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I saw a card game designed for small children. Each card has a picture of 6 animals on it, and there are 31 cards. When any two cards are compared to each other, they share exactly one animal. The game is for the child to find the animal that is common to both cards. I began to wonder how many animals the company would need to draw in order to produce such a set of cards.

So here's the question, more formally. Given N cards with K animals on each card, what is the minimum number of unique animals required such that there exists at least one collection of animals on cards where each card shares precisely one animal with each other card.

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closed as off-topic by D.W. Sep 9 '15 at 1:37

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    $\begingroup$ Keyword: combinatorial design. $\endgroup$ – David Richerby Sep 8 '15 at 16:27
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    $\begingroup$ I'm not sure there's any computer science content in this question. Migrating to Mathematics might be more appropriate. $\endgroup$ – David Richerby Sep 8 '15 at 16:28
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    $\begingroup$ Can you tell us why this is a computer science question? Why does this need a computer science perspective? Generally, pure math questions are off-topic here. We're not averse to math questions if they are best answered from a computer science perspective, but we expect you to explain in the question why a computer science perspective is needed/best. If you think this would be a better fit on Math.SE, flag it for moderator attention and we can migrate it for you. $\endgroup$ – D.W. Sep 8 '15 at 16:29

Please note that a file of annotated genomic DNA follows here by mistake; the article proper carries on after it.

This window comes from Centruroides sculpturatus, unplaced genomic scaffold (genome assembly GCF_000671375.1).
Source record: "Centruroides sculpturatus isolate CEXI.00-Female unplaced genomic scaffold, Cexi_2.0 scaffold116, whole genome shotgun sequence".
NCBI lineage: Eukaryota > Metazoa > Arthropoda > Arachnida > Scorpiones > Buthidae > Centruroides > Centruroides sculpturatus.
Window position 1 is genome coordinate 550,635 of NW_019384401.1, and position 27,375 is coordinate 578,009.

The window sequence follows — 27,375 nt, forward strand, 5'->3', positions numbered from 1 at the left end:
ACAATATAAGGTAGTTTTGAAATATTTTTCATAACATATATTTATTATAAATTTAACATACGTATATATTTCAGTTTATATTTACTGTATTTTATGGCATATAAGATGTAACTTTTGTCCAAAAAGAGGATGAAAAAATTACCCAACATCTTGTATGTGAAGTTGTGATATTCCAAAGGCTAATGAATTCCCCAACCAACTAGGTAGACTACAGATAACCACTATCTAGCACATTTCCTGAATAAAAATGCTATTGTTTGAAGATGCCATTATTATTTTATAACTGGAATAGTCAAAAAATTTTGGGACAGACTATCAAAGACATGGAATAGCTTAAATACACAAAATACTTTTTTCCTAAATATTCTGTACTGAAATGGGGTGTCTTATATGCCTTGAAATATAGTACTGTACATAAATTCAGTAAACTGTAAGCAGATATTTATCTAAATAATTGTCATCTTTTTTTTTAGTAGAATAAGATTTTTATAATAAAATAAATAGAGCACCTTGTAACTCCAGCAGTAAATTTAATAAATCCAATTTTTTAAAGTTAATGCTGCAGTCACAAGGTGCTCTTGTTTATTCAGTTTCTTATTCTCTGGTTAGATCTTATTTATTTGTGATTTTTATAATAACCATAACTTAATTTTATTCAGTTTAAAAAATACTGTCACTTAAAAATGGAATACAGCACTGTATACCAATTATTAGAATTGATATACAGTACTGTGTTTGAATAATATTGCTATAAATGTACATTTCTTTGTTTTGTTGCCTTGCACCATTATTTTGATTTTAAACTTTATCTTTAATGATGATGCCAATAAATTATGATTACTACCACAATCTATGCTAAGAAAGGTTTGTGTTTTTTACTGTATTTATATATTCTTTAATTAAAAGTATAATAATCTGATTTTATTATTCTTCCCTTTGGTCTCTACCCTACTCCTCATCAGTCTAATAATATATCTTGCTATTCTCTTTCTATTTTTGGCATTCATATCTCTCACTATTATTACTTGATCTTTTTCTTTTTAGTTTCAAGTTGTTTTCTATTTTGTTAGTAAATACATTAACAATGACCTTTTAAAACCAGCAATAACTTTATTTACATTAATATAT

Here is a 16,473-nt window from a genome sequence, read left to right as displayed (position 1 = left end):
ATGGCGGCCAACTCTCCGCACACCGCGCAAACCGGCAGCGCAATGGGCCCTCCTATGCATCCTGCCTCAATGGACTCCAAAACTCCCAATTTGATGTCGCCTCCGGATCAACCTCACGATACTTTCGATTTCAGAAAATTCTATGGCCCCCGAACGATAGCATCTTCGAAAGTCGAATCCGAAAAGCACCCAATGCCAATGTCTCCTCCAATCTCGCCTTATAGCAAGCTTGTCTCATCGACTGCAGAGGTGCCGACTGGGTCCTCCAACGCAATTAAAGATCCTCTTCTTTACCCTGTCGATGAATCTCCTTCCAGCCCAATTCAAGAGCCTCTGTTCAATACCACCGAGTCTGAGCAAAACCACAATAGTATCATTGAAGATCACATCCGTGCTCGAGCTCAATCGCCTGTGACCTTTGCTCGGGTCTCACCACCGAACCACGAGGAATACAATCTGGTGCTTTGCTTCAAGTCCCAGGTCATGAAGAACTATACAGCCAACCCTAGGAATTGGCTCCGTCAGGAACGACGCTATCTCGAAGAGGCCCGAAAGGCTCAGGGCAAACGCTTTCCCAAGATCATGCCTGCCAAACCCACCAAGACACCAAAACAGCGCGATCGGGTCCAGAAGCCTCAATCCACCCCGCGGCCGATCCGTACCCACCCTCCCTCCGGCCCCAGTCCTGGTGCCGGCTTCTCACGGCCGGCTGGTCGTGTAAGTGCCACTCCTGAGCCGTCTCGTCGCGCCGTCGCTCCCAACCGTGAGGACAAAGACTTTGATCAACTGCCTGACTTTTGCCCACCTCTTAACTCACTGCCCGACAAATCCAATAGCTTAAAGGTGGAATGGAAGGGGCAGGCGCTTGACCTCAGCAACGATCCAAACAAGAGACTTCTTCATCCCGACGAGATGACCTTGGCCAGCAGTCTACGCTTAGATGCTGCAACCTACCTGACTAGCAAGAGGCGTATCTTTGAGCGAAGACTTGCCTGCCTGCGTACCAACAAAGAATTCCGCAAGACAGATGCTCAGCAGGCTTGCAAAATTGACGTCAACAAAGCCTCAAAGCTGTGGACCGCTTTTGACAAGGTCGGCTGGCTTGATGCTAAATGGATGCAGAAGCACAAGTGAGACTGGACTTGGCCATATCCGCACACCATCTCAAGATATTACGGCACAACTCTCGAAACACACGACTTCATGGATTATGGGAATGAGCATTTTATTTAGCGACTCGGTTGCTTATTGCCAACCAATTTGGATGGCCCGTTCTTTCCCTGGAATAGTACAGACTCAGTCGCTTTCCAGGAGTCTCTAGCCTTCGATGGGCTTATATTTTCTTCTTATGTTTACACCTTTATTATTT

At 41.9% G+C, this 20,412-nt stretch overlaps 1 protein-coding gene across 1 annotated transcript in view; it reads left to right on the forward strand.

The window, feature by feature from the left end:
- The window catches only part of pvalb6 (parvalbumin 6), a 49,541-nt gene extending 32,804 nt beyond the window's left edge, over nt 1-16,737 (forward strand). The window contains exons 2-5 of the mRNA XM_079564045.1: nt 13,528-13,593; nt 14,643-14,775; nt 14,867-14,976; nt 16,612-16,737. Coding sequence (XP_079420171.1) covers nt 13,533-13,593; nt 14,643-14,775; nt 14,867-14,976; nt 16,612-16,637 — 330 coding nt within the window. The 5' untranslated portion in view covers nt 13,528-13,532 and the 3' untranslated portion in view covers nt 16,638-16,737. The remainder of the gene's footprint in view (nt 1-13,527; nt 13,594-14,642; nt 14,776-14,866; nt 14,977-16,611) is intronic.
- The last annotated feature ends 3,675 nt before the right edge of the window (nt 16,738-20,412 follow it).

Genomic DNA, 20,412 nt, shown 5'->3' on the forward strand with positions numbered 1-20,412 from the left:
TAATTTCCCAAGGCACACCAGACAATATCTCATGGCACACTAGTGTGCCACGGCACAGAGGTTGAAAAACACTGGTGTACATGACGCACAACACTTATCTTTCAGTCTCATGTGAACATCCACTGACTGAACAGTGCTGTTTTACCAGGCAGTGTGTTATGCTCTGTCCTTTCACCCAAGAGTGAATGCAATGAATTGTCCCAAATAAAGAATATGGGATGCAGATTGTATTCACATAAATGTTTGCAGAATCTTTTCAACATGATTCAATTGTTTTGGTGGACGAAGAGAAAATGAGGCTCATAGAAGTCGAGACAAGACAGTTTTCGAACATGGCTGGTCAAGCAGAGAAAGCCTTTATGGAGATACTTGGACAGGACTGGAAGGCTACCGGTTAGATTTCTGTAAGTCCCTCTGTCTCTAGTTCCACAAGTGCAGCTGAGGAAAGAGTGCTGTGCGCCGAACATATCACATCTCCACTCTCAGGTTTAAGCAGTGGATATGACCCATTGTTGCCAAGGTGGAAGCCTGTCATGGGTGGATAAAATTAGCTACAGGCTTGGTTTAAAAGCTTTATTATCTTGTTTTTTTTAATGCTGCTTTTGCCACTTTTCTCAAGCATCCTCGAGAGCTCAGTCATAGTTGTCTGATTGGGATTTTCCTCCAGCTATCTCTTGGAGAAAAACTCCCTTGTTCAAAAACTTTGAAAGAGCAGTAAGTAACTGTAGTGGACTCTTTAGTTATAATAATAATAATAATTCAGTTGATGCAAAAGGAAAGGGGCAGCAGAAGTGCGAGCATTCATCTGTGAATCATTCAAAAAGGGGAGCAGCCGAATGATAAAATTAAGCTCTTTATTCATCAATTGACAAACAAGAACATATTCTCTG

• $\begingroup$ That's a good point. I was thinking of it like an algorithm question (was thinking I could approach it with Gray codes, or is finding such a set NP complete), but I suppose there's no reason it's not just a plain math question. I've moved it here: math.stackexchange.com/questions/1426916/… $\endgroup$ – Brandon Yarbrough Sep 8 '15 at 17:08
  • $\begingroup$ By the way: For future reference, instead of cross-posting a question, it's better to flag the original for moderator attention and ask the moderators to migrate it for you. We don't like to have multiple copies of the same question; each community should have an honest shot at answering without anybody's time being wasted. No big deal in this case -- I've taken care of it, so we're all good -- just letting you know for the future, so you know how to handle it if it ever comes up again. $\endgroup$ – D.W. Sep 9 '15 at 1:42

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